Post Cardiac Arrest Care : Evaluation of prognostic tools, Patient outcomes and Relatives’ experiences at 6 months after the event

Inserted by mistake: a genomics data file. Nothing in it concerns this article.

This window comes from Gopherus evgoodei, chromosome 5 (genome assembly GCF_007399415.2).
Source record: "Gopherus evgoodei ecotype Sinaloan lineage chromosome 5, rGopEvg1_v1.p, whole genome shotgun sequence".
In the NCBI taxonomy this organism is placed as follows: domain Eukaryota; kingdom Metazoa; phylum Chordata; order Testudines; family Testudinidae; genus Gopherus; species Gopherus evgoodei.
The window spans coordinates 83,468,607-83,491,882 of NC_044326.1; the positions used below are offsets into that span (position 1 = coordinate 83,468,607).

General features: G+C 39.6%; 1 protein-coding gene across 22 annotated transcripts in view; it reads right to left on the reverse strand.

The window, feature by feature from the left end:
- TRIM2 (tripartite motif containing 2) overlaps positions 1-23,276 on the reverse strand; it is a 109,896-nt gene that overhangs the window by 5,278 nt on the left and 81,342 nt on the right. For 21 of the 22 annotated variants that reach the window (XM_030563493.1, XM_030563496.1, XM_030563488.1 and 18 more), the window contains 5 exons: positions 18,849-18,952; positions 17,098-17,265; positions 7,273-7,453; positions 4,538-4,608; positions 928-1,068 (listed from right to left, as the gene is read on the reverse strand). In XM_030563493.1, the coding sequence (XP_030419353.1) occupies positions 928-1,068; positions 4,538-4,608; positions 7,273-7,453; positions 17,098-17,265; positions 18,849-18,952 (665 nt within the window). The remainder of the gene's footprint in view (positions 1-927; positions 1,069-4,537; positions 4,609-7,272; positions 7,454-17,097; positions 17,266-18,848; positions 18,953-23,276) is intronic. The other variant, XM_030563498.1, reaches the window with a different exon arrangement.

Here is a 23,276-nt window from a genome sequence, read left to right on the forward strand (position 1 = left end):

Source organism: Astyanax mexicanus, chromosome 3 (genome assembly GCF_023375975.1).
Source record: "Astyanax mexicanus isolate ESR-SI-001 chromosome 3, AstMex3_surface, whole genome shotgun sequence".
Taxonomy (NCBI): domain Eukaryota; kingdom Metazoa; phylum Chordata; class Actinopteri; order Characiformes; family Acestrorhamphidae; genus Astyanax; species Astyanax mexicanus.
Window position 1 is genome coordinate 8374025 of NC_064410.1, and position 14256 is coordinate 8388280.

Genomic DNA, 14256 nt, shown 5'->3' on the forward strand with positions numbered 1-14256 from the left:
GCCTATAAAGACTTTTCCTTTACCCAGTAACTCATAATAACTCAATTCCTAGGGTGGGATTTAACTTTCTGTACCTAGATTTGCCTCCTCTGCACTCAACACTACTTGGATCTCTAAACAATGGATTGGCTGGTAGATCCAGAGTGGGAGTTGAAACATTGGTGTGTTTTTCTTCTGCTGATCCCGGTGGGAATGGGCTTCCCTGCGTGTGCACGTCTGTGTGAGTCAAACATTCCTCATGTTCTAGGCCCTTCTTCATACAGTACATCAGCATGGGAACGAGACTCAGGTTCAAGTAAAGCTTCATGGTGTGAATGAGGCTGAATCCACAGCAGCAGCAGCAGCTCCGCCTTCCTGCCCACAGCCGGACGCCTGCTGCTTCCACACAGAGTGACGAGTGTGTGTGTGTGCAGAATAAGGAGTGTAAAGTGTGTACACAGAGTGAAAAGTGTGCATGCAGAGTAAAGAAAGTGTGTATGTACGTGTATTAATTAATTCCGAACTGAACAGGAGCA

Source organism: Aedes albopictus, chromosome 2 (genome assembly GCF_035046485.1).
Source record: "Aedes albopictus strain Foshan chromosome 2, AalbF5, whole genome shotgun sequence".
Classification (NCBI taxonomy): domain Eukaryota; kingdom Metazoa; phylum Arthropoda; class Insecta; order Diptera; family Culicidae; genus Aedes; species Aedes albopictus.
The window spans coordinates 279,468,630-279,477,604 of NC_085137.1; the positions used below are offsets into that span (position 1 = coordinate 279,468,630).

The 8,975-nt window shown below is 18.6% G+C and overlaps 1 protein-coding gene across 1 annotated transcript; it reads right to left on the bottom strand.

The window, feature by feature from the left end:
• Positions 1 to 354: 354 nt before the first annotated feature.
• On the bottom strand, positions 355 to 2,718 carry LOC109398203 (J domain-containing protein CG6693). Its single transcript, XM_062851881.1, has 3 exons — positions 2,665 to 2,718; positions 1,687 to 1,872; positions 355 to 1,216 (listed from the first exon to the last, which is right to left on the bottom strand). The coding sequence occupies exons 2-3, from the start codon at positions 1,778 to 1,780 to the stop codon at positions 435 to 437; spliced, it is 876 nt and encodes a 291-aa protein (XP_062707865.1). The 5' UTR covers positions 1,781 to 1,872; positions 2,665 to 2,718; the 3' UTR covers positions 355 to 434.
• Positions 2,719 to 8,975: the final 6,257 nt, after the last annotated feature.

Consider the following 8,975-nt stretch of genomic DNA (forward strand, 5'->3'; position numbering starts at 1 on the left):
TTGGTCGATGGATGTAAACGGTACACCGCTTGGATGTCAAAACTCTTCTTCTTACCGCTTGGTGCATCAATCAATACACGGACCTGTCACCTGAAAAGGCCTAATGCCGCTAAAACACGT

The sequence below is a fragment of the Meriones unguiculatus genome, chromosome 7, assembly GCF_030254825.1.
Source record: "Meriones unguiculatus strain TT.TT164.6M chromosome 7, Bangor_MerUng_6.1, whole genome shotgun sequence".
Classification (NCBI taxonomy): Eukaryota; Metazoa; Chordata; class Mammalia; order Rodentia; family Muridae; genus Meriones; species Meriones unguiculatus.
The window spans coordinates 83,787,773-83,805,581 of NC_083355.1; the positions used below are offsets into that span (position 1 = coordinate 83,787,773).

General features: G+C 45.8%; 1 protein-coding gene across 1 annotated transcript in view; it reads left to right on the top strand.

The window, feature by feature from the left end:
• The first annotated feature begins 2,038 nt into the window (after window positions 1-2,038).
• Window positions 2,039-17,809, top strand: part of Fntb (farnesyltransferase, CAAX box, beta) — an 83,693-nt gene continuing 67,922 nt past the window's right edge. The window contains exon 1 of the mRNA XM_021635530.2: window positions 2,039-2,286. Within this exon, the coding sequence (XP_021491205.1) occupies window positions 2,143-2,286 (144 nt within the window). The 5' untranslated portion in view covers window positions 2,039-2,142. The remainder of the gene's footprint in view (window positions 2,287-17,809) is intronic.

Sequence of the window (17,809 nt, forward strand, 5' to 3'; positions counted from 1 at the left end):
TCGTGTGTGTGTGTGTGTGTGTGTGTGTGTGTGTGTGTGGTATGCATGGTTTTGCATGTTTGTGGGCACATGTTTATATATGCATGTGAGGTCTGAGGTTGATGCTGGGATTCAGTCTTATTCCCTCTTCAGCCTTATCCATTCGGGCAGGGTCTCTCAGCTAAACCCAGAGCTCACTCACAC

Abstract: The overall aim of the present thesis was to study post-resuscitation care of cardiac arrest (CA) patients treated with target temperature management 33°C with a focus on evaluation of two prognostic tools: variations in cerebral venous saturation and acute magnetic resonance imaging (MRI) findings on the brain post-CA. An additional aim was to investigate patients’ neurological outcome and relatives’ experiences 6 months after the event. Paper I describes the cerebral oxygen saturation of blood obtained from a jugular bulb (SjvO2) catheter The results showed that patients with poor outcome tended to have higher SjvO2values,but this difference was only significant at 96 and108 hours post-CA. The main findings of Paper II were that patients with good outcome displayed a pathological pattern mainly in the frontal and parietal lobes on MRI of the brain. Patients with poor outcome had an extensive pathological pattern in several brain regions. Furthermore, very low apparent diffusion coefficient (ADC) values were associated with poor outcome regardless of brain region. Paper III investigated physical and cognitive function over time, between one month and 6 months post-CA, as well as d life satisfaction at 6 months. The results showed that impairment in physical and cognitive function is common in CA survivors but tends to decrease over time. Despite a severe illness, which has impaired the physical and cognitive functions, satisfaction with life as a whole was reported by 70% of CA survivors. In Paper IV, relatives described their experiences 6 months after a significant others CA. The analysis resulted in three themes reflecting relatives’ everyday life 6 months after the event: Difficulties managing a changed life situation, Feeling like I come second and Feeling new hope for the future. In conclusion, the results of the present thesis have increased our understanding of the two prognostic tools that were investigated; they have generated new and revealed aspects that should be taken into account during prognostication and assessing neurological outcome of this group of patients. The thesis has also shown that the healthcare needs to improve its routines for follow-ups and information provision to both patients and their relatives.